Alix Generous is a young woman with a million and one ideas -- she's done award-winning science, helped develop new technology and tells a darn good joke (you'll see), She has Asperger's. Language is kind of exclusive to our species, anyway. she is bit more primitive, like a beta version of Google Translate. Not many places would hire her, due to my lack of social skills, which is why I applied to Waffle House. it can be viewed as a disadvantage, and sometimes it is a real pain in the butt, but it's also the opposite. It's a gift, and it allows her to think innovatively. One of the reasons she loves lucid dreaming is because it allows me to be free, without judgment, we give them the courage to pursue their dreams in the real world, in real time.

ted.com
Rosie King: How autism freed me to be myself

Rosie King: How autism freed me to be myself

“People are so afraid of variety that they try to fit everything into a tiny little box with a specific label,” says 16-year-old Rosie King, who is bold, brash and autistic. She wants to know. People tend to diagnose autism with really specific check-box descriptions, but in reality, it's a whole variation. People often associate autism with liking maths and science and nothing else, but I know so many autistic people who love being creative. But that is a stereotype, and the stereotypes of things are often, if not always, wrong. If we can't get inside the person's minds, no matter if they're autistic or not, instead of punishing anything that strays from normal, why not celebrate uniqueness and cheer every time someone unleashes their imagination?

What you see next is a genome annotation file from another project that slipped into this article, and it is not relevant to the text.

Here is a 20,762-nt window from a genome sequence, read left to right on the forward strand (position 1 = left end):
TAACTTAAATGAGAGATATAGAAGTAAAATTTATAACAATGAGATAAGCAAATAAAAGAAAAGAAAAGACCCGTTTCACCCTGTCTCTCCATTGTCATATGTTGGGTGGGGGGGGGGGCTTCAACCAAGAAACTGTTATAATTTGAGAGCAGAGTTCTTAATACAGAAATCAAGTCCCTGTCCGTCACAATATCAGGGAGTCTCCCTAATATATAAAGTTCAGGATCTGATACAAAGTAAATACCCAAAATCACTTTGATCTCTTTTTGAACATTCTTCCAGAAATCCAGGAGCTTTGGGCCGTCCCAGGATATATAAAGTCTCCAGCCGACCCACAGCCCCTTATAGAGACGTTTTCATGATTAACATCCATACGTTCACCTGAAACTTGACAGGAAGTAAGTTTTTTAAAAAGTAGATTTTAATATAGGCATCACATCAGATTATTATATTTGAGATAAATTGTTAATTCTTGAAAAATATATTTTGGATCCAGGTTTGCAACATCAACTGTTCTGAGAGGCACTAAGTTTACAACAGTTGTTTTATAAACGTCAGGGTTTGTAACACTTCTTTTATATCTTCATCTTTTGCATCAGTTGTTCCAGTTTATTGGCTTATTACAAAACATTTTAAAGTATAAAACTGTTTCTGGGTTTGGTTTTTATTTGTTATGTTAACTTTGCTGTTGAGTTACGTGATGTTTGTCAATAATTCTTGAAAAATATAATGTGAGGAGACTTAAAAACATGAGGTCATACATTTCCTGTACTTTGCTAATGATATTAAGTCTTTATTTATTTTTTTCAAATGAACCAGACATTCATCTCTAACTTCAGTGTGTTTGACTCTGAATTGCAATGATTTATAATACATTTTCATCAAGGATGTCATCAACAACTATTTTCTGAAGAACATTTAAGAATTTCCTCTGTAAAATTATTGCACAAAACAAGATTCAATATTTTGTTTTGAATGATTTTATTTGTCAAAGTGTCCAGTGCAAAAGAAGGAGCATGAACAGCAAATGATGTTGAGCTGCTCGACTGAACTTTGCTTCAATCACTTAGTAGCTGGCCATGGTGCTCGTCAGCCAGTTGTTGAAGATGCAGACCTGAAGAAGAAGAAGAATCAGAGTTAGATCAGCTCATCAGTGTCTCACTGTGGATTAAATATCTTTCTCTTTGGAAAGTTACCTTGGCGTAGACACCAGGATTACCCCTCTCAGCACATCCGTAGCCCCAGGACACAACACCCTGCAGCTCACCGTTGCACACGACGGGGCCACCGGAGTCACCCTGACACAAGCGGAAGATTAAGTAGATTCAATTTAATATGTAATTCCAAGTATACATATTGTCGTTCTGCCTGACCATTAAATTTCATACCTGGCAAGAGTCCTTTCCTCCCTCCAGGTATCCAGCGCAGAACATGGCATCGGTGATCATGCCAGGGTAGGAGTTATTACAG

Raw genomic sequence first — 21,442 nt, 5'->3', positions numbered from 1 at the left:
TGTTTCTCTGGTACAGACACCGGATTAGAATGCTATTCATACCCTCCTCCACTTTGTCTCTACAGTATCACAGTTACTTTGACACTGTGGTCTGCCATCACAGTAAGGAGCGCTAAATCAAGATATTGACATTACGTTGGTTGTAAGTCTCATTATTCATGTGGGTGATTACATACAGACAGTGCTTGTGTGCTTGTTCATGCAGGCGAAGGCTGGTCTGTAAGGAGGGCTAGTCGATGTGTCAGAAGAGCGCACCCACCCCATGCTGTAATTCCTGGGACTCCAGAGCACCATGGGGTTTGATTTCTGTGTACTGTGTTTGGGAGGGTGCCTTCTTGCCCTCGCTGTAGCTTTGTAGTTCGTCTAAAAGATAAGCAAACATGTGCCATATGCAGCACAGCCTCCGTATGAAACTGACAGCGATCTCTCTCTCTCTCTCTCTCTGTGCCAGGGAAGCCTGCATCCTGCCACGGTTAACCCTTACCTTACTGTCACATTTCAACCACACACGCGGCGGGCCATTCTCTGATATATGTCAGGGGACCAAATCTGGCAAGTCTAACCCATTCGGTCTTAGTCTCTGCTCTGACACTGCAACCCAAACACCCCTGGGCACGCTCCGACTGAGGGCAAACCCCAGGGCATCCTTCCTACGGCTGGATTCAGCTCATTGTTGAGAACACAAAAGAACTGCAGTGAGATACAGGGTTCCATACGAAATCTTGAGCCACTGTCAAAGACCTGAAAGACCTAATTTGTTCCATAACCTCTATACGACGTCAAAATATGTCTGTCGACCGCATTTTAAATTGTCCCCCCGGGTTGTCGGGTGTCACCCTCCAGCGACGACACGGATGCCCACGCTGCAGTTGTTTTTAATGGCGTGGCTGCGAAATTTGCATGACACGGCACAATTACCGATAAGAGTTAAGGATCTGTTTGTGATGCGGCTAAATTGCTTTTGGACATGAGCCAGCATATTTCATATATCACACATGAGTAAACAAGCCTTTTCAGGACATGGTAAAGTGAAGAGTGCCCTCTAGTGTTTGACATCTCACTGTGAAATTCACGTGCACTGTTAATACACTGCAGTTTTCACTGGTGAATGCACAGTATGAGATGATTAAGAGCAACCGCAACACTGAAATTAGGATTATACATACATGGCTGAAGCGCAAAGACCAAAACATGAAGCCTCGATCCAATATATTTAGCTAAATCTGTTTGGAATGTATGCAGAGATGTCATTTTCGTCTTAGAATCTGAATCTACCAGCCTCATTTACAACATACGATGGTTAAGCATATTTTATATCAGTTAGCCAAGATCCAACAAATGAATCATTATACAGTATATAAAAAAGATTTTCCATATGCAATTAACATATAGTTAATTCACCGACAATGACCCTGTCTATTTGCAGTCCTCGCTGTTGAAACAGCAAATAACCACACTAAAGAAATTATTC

ted.com
Temple Grandin: The world needs all kinds of minds

Temple Grandin: The world needs all kinds of minds

Temple Grandin, diagnosed with autism as a child, talks about how her mind works -- sharing her ability to "think in pictures," which helps her solve problems that neurotypical brains might miss. Autism is a very big continuum that goes from very severe — the child remains nonverbal — all the way up to brilliant scientists and engineers. And she actually feel at home here, because there's a lot of autism genetics. And the thing is, the normal brain ignores the details. Well, if you're building a bridge, details are pretty important because it'll fall down if you ignore the details. We've got to think about all these different kinds of minds, and we've got to absolutely work with these kind of minds, because we absolutely are going to need these kinds of people in the future. she was really upset about all the books being wrecked, because it was knowledge being destroyed. And server farms, or data centers, are great libraries of knowledge.

ted.com
Wendy Chung: Autism — what we know (and what we don't know yet)

Wendy Chung: Autism — what we know (and what we don't know yet)

In this factual talk, geneticist Wendy Chung shares what we know about autism spectrum disorder — for example, that autism has multiple, perhaps interlocking, causes. Looking beyond the worry. "Why?" "Why?" is a question that parents ask me all the time. "Why did my child develop autism?" As a pediatrician, as a geneticist, as a researcher, we try and address that question. But autism is not a single condition. It's actually a spectrum of disorders, a spectrum that ranges, we have now started labeling individuals with autism, simply giving them a diagnosis when they were still present there before yet simply didn't have that label?. So I invite all of you to join the mission and to help to be able to make the lives of individuals with autism so much better and so much richer.

ted.com